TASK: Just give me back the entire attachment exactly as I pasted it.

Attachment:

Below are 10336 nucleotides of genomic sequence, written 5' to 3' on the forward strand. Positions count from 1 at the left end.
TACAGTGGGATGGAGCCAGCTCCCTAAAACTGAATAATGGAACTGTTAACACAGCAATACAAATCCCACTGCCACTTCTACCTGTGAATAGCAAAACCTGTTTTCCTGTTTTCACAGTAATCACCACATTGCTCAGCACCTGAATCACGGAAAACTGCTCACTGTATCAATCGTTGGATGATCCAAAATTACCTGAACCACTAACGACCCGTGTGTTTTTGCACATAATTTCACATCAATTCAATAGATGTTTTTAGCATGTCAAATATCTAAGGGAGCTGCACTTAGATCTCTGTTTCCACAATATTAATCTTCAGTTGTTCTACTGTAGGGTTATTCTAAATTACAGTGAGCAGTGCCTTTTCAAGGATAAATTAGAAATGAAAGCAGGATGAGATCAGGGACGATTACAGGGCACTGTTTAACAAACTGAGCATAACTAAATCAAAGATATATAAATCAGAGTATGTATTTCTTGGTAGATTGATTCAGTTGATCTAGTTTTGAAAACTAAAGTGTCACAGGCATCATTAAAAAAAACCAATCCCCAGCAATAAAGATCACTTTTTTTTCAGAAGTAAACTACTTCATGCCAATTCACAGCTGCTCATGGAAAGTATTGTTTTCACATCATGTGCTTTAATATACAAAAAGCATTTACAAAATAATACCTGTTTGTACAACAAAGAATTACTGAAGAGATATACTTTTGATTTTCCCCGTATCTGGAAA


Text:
Below are 10336 nucleotides of genomic sequence, written 5' to 3' on the forward strand. Positions count from 1 at the left end.
TACAGTGGGATGGAGCCAGCTCCCTAAAACTGAATAATGGAACTGTTAACACAGCAATACAAATCCCACTGCCACTTCTACCTGTGAATAGCAAAACCTGTTTTCCTGTTTTCACAGTAATCACCACATTGCTCAGCACCTGAATCACGGAAAACTGCTCACTGTATCAATCGTTGGATGATCCAAAATTACCTGAACCACTAACGACCCGTGTGTTTTTGCACATAATTTCACATCAATTCAATAGATGTTTTTAGCATGTCAAATATCTAAGGGAGCTGCACTTAGATCTCTGTTTCCACAATATTAATCTTCAGTTGTTCTACTGTAGGGTTATTCTAAATTACAGTGAGCAGTGCCTTTTCAAGGATAAATTAGAAATGAAAGCAGGATGAGATCAGGGACGATTACAGGGCACTGTTTAACAAACTGAGCATAACTAAATCAAAGATATATAAATCAGAGTATGTATTTCTTGGTAGATTGATTCAGTTGATCTAGTTTTGAAAACTAAAGTGTCACAGGCATCATTAAAAAAAACCAATCCCCAGCAATAAAGATCACTTTTTTTTCAGAAGTAAACTACTTCATGCCAATTCACAGCTGCTCATGGAAAGTATTGTTTTCACATCATGTGCTTTAATATACAAAAAGCATTTACAAAATAATACCTGTTTGTACAACAAAGAATTACTGAAGAGATATACTTTTGATTTTCCCCGTATCTGGAAA